Other alternate systems and methods may include combinations of some or all of the structure and functions described above or shown in one or more or each of the figures. These systems or methods are formed from any combination of structure and function described or illustrated within the figures. Some alternative systems or devices compliant with one or more of the transceiver protocols may communicate with one or more in-vehicle displays, including touch sensitive displays. In-vehicle and out-of-vehicle wireless connectivity between the device, the vehicle, and one or more wireless networks provide high speed connections that allow users to initiate or complete a function at any time within a stationary or moving vehicle. The wireless connections may provide access to, or transmit, static or dynamic content. The interoperability of some devices to in-vehicle networks and external wireless protocols allows some devices to provide primary or back-up functionality to in-vehicle equipment, including OEM and/or aftermarket equipment.

Another alternative system may process “silent” speech (or sub vocal technology) to understand and relay words that have not been spoken. Through the use of physical detectors (e.g., such as electrodes), wearable translators, and or the use of transceivers, a local transceiver in communication with the speech recognition device or processor may receive data describing the biological signals that occur when a person reads to talks to him or herself. By recognizing the words that may not be perceived by an ear, the system may be substantially immune to background noise and other media that may distort or corrupt speech through noises and/or other barriers. Some systems may be identical to those described, with the exception of detecting “silent speech” exclusively or in combination with aural speech.

The methods and descriptions above may be encoded in a signal bearing medium, a computer readable medium or a computer readable storage medium such as a memory that may comprise unitary or separate logic, programmed within a device such as one or more integrated circuits, or processed by a controller or a computer. If the methods or descriptions are performed by software, the software or logic may reside in a memory resident to or interfaced to one or more processors or controllers, a wireless communication interface, a wireless system, a powertrain controller, an entertainment and/or comfort controller of a vehicle or non-volatile or volatile memory remote from or resident to the a speech recognition device or processor. The memory may retain an ordered listing of executable instructions for implementing logical functions. A logical function may be implemented through digital circuitry, through source code, through analog circuitry, or through an analog source such as through an analog electrical, or audio signals. The software may be embodied in any computer-readable storage medium or signal-bearing medium, for use by, or in connection with an instruction executable system or apparatus resident to a vehicle or a hands-free or wireless communication system. Alternatively, the software may be embodied in media players (including portable media players) and/or recorders. Such a system may include a computer-based system, a processor-containing system that includes an input and output interface that may communicate with an automotive, vehicle, or wireless communication bus through any hardwired or wireless automotive communication protocol, combinations, or other hardwired or wireless communication protocols to a local or remote destination, server, or cluster.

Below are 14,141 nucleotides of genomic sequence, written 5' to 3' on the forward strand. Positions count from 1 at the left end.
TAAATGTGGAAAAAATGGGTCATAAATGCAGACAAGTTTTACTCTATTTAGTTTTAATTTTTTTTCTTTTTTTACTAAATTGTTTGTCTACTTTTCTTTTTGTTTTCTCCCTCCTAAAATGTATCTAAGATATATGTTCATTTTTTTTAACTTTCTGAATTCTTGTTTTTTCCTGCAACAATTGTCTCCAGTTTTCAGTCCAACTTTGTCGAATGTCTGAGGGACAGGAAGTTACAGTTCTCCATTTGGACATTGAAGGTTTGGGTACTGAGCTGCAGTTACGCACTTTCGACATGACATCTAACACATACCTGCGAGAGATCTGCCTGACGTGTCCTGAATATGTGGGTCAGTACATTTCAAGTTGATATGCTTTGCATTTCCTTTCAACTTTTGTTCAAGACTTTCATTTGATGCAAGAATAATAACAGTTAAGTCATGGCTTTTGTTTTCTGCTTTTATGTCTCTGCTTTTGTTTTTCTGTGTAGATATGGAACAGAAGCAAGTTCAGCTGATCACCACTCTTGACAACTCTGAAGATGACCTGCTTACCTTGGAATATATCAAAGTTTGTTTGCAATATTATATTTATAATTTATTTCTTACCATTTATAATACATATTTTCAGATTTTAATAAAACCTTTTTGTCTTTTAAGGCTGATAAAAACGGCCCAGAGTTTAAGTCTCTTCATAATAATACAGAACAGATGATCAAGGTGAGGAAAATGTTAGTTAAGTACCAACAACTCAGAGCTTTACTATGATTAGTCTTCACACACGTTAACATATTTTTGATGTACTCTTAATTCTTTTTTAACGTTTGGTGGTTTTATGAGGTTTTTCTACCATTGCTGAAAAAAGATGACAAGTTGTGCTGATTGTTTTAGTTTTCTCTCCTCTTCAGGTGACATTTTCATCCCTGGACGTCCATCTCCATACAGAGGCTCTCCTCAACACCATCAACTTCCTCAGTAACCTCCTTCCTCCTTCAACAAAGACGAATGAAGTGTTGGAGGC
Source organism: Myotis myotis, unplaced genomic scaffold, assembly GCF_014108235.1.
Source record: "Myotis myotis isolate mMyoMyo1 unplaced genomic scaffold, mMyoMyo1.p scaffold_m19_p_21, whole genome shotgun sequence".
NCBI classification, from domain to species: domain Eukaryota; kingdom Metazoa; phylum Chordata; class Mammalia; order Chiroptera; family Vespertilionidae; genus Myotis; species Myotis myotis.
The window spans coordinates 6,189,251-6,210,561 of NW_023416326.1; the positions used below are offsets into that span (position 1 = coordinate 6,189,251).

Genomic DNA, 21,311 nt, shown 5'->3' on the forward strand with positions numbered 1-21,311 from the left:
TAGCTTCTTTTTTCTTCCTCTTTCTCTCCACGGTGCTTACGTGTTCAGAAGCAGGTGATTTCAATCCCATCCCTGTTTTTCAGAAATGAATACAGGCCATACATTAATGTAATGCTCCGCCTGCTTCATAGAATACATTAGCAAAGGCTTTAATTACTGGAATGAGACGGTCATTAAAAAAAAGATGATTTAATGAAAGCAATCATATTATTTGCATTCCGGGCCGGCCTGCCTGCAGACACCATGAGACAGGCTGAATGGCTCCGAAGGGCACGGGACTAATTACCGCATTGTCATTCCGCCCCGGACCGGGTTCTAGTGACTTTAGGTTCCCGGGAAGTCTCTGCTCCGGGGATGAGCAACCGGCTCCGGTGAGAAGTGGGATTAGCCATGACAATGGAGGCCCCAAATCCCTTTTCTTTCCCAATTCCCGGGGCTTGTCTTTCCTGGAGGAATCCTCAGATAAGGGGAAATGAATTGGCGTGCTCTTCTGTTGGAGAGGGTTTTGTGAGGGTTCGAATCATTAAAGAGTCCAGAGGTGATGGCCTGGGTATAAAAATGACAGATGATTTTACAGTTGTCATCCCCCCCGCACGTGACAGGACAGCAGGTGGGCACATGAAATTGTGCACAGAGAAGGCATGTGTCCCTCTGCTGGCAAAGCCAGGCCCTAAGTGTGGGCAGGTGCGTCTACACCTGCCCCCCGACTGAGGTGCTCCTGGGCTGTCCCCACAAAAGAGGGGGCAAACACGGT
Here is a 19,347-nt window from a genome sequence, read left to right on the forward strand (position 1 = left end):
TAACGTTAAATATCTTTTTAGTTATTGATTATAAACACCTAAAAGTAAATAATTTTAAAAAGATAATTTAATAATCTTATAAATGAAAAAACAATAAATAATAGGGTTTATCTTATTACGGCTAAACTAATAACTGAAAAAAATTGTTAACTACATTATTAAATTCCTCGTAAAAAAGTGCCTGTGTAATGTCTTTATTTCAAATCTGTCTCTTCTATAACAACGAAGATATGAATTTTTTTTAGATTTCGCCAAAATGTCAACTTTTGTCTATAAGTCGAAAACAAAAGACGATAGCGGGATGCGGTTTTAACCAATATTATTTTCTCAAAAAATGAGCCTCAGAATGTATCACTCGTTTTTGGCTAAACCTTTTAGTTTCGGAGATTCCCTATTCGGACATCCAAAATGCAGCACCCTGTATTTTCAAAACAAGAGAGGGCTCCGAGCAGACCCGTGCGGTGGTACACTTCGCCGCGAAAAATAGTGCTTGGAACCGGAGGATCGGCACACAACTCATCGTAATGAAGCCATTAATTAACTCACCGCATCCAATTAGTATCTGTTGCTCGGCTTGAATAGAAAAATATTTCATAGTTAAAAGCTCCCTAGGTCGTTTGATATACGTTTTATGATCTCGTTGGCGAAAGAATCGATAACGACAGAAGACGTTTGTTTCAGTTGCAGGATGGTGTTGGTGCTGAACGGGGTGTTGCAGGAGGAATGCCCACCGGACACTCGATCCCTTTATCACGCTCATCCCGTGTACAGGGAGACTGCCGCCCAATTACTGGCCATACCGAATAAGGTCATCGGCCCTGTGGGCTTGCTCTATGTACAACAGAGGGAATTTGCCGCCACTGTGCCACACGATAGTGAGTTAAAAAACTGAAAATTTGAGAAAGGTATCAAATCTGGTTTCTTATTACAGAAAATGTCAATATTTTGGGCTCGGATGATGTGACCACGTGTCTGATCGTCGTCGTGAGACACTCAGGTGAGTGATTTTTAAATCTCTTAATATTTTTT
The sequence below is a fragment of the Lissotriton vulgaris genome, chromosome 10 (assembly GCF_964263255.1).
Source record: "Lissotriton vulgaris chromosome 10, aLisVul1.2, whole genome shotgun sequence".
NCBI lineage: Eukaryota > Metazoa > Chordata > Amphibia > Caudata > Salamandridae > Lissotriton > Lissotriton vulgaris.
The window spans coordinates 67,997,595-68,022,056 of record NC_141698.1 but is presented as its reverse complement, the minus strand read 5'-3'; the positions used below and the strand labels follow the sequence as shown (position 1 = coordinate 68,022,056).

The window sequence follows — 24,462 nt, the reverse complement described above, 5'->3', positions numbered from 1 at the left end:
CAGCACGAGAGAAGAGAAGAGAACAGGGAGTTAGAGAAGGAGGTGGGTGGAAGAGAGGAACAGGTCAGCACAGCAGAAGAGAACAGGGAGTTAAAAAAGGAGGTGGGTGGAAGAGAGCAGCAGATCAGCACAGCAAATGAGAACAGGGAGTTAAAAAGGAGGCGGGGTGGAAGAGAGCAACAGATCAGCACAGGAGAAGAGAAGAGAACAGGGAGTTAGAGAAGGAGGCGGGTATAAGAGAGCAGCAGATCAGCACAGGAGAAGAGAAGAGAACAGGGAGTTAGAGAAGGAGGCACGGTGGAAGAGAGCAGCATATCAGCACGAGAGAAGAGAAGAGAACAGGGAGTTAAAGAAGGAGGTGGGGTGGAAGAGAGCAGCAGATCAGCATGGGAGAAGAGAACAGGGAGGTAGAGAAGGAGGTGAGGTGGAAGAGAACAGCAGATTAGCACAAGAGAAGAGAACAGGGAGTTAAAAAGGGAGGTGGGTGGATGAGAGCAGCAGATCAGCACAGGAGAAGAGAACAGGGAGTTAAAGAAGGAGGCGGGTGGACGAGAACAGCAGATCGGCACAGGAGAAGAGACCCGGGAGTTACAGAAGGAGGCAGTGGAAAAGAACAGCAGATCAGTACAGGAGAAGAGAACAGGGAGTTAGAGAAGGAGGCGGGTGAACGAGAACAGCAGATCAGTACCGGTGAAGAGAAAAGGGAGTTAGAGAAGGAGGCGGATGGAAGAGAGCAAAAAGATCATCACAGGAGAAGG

A computer-readable medium, machine-readable storage medium, propagated-signal medium, and/or signal-bearing medium may comprise any medium that contains, stores, communicates, propagates, or transports software for use by or in connection with an instruction executable system, apparatus, or device. The machine-readable storage medium may selectively be, but not limited to, an electronic, magnetic, optical, electromagnetic, infrared, or semiconductor system, apparatus, device, or propagation medium. A non-exhaustive list of examples of a machine-readable medium would include: an electrical or tangible connection having one or more links, a portable magnetic or optical disk, a volatile memory such as a Random Access Memory “RAM” (electronic), a Read-Only Memory “ROM,” an Erasable Programmable Read-Only Memory (EPROM or Flash memory), or an optical fiber. A machine-readable medium may also include a tangible medium upon which software is printed, as the software may be electronically stored as an image or in another format (e.g., through an optical scan), then compiled by a controller, and/or interpreted or otherwise processed. The processed medium may then be stored in a local or remote computer and/or a machine memory.

While various embodiments of the invention have been described, it will be apparent to those of ordinary skill in the art that many more embodiments and implementations are possible within the scope of the invention. Accordingly, the invention is not to be restricted except in light of the attached claims and their equivalents.